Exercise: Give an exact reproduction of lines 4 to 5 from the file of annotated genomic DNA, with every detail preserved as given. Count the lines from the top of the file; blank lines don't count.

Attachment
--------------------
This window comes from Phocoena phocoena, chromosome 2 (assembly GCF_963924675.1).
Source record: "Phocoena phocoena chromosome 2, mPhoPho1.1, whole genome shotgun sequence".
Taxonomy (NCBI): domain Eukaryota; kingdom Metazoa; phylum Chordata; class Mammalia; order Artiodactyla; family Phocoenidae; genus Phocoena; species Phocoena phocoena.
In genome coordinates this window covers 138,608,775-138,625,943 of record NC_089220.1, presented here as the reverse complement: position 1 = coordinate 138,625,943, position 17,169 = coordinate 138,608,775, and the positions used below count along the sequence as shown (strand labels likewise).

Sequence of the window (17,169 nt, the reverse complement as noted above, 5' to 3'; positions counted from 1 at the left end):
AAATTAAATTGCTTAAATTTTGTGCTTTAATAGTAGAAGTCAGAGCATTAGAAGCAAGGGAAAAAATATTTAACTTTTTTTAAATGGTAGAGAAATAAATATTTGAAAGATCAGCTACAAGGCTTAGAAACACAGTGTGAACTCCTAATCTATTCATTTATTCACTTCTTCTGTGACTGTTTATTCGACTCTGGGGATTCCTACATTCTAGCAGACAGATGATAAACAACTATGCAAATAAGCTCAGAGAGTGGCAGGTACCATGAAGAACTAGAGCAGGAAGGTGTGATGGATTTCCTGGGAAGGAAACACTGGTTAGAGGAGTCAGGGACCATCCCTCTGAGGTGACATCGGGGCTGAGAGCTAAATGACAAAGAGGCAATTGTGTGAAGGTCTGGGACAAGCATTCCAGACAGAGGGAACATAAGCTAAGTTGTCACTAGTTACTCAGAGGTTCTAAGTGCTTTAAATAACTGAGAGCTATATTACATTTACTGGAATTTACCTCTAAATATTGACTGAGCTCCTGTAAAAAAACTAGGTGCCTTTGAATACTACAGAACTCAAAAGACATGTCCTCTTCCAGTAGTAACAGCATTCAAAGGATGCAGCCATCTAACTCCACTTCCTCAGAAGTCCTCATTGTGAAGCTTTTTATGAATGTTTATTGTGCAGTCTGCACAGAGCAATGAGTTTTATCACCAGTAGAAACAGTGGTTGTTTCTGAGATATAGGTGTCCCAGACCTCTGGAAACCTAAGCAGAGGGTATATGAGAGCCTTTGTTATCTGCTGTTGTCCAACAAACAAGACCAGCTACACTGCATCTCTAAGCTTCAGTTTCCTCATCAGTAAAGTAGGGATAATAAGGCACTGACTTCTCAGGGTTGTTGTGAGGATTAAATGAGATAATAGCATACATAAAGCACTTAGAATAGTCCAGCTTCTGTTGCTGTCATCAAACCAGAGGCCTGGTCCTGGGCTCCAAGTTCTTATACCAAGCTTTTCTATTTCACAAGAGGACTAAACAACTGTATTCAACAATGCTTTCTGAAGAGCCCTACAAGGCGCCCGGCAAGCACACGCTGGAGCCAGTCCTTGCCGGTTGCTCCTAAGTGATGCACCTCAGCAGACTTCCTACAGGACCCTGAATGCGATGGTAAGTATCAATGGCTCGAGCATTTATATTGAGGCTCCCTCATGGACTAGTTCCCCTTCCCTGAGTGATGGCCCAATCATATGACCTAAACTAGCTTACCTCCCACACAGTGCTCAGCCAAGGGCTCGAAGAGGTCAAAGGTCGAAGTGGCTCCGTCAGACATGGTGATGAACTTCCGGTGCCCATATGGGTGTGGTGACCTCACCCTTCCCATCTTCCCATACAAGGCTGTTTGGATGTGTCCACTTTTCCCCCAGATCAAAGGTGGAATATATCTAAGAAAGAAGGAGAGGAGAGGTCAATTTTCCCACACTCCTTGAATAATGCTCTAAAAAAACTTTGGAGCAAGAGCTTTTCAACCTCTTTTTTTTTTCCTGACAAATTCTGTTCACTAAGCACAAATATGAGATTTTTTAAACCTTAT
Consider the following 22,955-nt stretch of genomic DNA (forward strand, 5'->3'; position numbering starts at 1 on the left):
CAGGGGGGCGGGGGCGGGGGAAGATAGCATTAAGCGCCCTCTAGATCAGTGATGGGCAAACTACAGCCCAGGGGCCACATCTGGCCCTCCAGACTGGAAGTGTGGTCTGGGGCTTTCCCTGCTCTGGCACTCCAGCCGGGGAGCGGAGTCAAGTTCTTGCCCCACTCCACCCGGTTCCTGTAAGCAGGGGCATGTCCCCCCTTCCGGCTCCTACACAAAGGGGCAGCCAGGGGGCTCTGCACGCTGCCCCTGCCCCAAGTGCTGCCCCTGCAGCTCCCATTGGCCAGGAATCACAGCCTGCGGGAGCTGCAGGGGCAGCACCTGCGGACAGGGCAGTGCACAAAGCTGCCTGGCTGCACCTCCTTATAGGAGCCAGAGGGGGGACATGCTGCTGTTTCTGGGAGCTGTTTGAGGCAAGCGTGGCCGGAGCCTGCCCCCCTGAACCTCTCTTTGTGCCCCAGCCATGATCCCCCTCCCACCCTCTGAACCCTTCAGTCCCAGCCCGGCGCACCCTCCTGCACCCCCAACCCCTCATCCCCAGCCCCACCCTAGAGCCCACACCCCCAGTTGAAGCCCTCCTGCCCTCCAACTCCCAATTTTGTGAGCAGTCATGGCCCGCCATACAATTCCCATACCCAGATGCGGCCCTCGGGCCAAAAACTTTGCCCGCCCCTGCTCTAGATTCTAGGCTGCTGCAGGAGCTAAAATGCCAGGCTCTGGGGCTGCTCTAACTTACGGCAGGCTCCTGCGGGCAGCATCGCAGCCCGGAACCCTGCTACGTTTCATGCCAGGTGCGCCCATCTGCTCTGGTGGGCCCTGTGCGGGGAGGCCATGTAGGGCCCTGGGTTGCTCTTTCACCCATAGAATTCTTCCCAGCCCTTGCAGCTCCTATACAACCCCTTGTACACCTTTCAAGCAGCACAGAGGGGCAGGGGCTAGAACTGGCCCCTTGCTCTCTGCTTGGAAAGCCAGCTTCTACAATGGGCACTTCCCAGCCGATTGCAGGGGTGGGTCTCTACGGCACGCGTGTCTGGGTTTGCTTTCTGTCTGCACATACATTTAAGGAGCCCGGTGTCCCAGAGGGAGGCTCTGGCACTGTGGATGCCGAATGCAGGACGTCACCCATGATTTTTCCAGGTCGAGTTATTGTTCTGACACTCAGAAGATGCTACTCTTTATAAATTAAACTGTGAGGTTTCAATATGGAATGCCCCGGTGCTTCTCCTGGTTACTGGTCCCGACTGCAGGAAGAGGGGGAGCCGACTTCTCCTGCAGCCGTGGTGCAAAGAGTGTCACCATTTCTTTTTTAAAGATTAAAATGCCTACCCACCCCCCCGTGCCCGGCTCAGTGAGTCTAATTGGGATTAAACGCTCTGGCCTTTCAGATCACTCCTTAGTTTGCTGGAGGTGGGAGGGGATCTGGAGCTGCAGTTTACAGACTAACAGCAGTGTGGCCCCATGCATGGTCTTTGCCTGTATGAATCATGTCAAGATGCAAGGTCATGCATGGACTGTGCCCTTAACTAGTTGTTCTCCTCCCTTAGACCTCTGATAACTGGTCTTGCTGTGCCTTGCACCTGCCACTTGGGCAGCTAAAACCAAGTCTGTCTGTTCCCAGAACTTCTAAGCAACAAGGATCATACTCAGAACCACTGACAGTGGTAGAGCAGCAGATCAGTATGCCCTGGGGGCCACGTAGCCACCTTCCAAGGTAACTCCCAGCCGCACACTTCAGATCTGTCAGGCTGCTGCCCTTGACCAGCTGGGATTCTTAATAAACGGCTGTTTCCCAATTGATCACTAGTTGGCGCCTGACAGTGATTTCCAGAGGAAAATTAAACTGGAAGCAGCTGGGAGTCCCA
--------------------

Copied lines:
In genome coordinates this window covers 138,608,775-138,625,943 of record NC_089220.1, presented here as the reverse complement: position 1 = coordinate 138,625,943, position 17,169 = coordinate 138,608,775, and the positions used below count along the sequence as shown (strand labels likewise).

Sequence of the window (17,169 nt, the reverse complement as noted above, 5' to 3'; positions counted from 1 at the left end):